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Publisher: Tirgearr Publishing (August 10, 2014)
Category: Mystery, Soft Science Fiction, Technothriller, Humor, Quirky
Tour Date: Feb/Mar, 2016
Available in: ebook, 151 Pages
During that last summer, as if in punishment for being happy, Kate was diagnosed with cervical cancer.
The last time we used the wishing stone was at the hospital the morning she died.
On that day, all three of us made a silent wish, certain the others had wished the same. Kate died that afternoon and I never thought about it again. It was the last time I believed in magic, in love or in the existence of God.
Then, after three miserable lonely years, the unthinkable, a second chance . . . Warwick.
‘The Wishing Stone’ ebook price has been reduced to 99 cents for the duration of the tour on Kindle.
Excerpt from The Wishing Stone by Tegon Maus
We walked in silence back to the front door and outside where the car waited. The driver opened the door for her and Williams slid over out of the way; the desire to get in with her pulled at me as she wrapped her arms around me.
“Be good,” I said as we kissed. “If you can’t be good… be funny.”
“Three days, Ben… I’ll be back… and we’ll go home. Three days,” she said, kissing me again.
“Three days,” I repeated and almost before I realized it she had slipped into the vehicle, the door had closed and she was gone.
I watched the car for as long as I could before it finally faded from view.
The others had returned inside, all except Director Meadows.
“Ready?” she asked, rubbing her arms, warming them in the cold air.
“So ready I’m first in line,” I joked. The tug of Audrey and homesick hit me all at once.
She slipped a warm arm around my shoulder, guiding me back inside.
As we reentered Roger and the others had disappeared. We were greeted by two people, a man and a woman, both in white coats.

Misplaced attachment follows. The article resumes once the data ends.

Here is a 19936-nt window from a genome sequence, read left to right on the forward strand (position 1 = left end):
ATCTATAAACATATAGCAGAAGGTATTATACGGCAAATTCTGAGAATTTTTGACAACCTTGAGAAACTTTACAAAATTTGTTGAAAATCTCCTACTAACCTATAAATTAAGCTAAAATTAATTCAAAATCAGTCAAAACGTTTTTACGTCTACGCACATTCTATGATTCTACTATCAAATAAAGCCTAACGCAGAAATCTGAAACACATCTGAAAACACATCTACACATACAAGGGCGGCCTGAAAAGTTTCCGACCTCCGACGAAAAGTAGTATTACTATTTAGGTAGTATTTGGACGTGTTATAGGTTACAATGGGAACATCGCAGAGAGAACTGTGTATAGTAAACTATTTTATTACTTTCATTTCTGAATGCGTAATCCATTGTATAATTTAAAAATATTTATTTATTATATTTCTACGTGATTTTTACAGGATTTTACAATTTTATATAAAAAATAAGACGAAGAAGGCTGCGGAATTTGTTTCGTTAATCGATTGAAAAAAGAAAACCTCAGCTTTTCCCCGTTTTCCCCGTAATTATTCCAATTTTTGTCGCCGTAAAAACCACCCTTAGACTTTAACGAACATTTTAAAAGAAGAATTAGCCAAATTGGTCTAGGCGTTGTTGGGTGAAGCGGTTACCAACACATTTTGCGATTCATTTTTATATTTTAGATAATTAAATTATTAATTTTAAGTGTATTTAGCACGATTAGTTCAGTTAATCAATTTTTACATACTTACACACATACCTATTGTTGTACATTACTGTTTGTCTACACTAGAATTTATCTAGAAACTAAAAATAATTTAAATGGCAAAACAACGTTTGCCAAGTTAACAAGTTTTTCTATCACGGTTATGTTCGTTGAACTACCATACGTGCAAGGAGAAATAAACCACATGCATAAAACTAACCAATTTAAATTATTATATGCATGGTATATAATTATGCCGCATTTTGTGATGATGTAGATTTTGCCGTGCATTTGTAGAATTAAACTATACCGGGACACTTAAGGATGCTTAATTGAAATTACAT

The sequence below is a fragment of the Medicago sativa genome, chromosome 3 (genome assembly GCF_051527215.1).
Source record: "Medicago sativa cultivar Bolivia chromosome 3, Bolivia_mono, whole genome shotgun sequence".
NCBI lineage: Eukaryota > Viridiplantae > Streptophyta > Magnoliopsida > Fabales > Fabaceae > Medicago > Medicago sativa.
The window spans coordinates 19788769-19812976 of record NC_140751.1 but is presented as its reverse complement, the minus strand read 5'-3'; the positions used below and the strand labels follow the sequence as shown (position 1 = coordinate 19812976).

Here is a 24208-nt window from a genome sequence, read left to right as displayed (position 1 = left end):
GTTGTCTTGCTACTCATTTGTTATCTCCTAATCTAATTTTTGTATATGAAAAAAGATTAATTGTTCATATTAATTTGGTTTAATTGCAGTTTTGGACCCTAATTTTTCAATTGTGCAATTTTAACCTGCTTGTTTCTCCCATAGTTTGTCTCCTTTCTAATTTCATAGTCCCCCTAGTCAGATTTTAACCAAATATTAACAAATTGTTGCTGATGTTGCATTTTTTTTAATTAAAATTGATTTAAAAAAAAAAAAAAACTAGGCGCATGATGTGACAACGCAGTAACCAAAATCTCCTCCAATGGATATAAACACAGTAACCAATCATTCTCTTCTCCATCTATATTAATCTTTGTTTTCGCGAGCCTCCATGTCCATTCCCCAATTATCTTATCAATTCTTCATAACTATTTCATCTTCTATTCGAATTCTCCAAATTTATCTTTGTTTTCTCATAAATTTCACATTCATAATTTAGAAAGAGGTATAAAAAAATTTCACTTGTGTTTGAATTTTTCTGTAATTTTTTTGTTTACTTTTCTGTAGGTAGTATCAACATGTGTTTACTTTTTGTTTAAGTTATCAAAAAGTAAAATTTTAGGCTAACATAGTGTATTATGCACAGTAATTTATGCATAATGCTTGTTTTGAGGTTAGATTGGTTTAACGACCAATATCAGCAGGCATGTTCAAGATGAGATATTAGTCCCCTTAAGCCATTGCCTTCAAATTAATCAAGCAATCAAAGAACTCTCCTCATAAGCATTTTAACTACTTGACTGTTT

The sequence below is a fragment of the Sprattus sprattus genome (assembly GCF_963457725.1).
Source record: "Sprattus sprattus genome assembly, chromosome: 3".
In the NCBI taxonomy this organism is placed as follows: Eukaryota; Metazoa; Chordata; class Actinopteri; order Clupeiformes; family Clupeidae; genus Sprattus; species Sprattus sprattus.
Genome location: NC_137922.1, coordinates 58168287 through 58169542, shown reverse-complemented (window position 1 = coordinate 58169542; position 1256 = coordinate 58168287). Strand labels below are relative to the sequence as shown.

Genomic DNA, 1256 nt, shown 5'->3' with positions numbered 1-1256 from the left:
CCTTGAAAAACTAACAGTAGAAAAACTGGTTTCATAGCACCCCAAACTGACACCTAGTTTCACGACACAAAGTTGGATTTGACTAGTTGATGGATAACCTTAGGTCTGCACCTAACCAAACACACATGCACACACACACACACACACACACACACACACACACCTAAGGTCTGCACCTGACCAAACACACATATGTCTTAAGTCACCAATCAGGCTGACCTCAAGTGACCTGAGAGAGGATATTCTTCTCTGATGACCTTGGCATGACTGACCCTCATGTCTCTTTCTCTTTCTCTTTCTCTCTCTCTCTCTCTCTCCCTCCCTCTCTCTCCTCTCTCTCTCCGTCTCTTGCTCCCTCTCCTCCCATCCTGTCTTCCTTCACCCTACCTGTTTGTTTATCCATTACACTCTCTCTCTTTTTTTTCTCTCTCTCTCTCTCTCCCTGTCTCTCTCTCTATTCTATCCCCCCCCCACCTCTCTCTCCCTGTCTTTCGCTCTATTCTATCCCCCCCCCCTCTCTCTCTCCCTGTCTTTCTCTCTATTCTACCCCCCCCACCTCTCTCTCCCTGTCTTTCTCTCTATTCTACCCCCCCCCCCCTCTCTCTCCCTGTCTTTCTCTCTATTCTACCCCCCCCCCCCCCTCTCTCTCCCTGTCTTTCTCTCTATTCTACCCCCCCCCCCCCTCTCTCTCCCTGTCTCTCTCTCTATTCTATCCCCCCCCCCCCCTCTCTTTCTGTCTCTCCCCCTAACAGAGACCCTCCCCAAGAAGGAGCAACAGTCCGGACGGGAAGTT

“Mr. Harris, this is Doctor Richard Prout and his wife, Doctor Joan Prout. They will be your -”
“Guides,” the woman interrupted, leaning forward a little.
“Yes, I like that… guides… for the next few days,” she continued with an odd smile. “They will help you get to the bottom of your… situation.”
“Nice to meet you,” I said, shaking each of their hands in turn.
Meadows went about her way leaving me with my two new companions.
Praise for Machines of the Little People (The Eve Project- Book 1)
“The plot is unique, I must say that I haven’t read a Sci Fi book so original in a long time. It has everything, mystery, suspense, romance, eccentric characters, conspiracy theories, and of course the little people with their machines!
Crazy, Wild, Excellent Written. Highly Recommended!!!”- Julia Damatto, Romorror Fan Girl
“the real joy of this book is not the plot itself. The real joy is the way in which Maus keeps his readers constantly off guard, stringing them along for pages before flipping the situation on its head and forcing readers to reevaluate whatever they thought they knew. Normally, that just pisses me off, but the way Maus manipulates his readers makes us squeal with delight at every turn. There is an energy to his novels, a sense of urgency tinged with wonder. We trust that wherever he takes us–and it won’t be somewhere we expect–it will be an adventure in the truest sense of the word.